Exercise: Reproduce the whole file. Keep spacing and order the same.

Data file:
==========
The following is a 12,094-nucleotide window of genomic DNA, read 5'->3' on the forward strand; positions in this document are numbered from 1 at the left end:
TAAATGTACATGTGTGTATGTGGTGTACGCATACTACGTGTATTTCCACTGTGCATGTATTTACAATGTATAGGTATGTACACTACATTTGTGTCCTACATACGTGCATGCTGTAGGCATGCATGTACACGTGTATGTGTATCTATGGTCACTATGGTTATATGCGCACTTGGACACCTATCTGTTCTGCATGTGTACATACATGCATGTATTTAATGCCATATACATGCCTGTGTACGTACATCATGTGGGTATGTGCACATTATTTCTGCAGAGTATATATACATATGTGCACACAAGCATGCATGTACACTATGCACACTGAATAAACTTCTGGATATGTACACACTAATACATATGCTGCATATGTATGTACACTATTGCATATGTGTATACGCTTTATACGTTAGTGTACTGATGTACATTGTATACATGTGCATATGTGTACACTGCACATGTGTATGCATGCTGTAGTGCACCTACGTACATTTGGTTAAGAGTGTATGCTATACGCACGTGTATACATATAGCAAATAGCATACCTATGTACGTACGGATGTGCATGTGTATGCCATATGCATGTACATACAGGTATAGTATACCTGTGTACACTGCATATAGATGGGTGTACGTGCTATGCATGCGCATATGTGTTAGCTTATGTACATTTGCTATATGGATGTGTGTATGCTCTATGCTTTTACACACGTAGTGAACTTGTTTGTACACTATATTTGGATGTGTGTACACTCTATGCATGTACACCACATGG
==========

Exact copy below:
The following is a 12,094-nucleotide window of genomic DNA, read 5'->3' on the forward strand; positions in this document are numbered from 1 at the left end:
TAAATGTACATGTGTGTATGTGGTGTACGCATACTACGTGTATTTCCACTGTGCATGTATTTACAATGTATAGGTATGTACACTACATTTGTGTCCTACATACGTGCATGCTGTAGGCATGCATGTACACGTGTATGTGTATCTATGGTCACTATGGTTATATGCGCACTTGGACACCTATCTGTTCTGCATGTGTACATACATGCATGTATTTAATGCCATATACATGCCTGTGTACGTACATCATGTGGGTATGTGCACATTATTTCTGCAGAGTATATATACATATGTGCACACAAGCATGCATGTACACTATGCACACTGAATAAACTTCTGGATATGTACACACTAATACATATGCTGCATATGTATGTACACTATTGCATATGTGTATACGCTTTATACGTTAGTGTACTGATGTACATTGTATACATGTGCATATGTGTACACTGCACATGTGTATGCATGCTGTAGTGCACCTACGTACATTTGGTTAAGAGTGTATGCTATACGCACGTGTATACATATAGCAAATAGCATACCTATGTACGTACGGATGTGCATGTGTATGCCATATGCATGTACATACAGGTATAGTATACCTGTGTACACTGCATATAGATGGGTGTACGTGCTATGCATGCGCATATGTGTTAGCTTATGTACATTTGCTATATGGATGTGTGTATGCTCTATGCTTTTACACACGTAGTGAACTTGTTTGTACACTATATTTGGATGTGTGTACACTCTATGCATGTACACCACATGG